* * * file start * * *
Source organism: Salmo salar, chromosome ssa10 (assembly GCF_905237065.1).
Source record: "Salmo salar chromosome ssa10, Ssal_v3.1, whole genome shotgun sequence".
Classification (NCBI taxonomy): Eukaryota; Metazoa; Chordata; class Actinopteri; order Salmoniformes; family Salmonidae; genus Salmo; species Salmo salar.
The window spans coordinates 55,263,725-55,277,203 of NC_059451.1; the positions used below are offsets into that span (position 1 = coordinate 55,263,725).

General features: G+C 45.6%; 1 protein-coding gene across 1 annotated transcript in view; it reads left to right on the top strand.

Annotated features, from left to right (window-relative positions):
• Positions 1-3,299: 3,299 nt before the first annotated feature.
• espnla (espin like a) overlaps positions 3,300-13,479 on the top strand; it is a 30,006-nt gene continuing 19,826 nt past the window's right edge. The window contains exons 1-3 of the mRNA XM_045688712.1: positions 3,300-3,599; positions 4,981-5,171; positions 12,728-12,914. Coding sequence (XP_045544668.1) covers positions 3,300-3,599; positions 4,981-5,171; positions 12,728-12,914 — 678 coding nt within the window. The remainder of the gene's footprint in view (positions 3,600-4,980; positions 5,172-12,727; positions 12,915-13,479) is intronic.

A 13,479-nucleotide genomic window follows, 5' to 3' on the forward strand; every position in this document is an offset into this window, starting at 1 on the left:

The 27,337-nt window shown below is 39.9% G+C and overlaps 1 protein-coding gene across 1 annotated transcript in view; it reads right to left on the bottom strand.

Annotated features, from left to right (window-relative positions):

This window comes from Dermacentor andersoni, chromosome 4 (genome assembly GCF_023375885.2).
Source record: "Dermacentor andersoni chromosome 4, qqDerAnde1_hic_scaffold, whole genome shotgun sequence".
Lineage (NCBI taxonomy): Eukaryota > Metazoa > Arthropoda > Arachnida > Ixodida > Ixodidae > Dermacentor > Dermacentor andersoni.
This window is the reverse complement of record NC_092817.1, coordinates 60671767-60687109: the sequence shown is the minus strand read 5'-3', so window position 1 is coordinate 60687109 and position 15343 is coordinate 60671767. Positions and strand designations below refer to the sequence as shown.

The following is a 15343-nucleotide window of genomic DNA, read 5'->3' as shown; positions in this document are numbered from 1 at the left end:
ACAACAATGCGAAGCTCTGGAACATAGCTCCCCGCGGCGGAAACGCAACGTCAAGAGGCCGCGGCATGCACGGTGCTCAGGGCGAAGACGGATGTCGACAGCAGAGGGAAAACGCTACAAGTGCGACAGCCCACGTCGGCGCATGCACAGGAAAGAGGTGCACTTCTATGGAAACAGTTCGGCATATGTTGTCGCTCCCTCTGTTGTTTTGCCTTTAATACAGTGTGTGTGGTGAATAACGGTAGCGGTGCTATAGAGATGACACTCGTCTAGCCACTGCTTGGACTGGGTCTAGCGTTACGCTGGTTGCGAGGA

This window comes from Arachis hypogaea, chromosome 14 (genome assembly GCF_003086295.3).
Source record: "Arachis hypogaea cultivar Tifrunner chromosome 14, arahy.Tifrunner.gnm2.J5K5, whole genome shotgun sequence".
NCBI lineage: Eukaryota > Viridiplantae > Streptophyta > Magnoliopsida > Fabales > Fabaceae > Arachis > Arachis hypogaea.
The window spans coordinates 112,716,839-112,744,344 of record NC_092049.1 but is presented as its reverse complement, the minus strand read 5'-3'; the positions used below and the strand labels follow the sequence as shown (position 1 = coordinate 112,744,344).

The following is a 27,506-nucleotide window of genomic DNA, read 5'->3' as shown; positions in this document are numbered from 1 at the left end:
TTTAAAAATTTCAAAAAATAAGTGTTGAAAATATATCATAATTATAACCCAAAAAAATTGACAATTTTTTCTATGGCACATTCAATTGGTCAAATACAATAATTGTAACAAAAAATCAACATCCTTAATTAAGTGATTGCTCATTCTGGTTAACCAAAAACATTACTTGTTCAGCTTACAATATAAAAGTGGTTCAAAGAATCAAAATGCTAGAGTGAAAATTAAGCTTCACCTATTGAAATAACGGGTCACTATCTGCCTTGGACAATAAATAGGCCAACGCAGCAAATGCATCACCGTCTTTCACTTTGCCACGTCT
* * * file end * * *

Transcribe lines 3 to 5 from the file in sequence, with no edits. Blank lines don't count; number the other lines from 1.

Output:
Classification (NCBI taxonomy): Eukaryota; Metazoa; Chordata; class Actinopteri; order Salmoniformes; family Salmonidae; genus Salmo; species Salmo salar.
The window spans coordinates 55,263,725-55,277,203 of NC_059451.1; the positions used below are offsets into that span (position 1 = coordinate 55,263,725).

General features: G+C 45.6%; 1 protein-coding gene across 1 annotated transcript in view; it reads left to right on the top strand.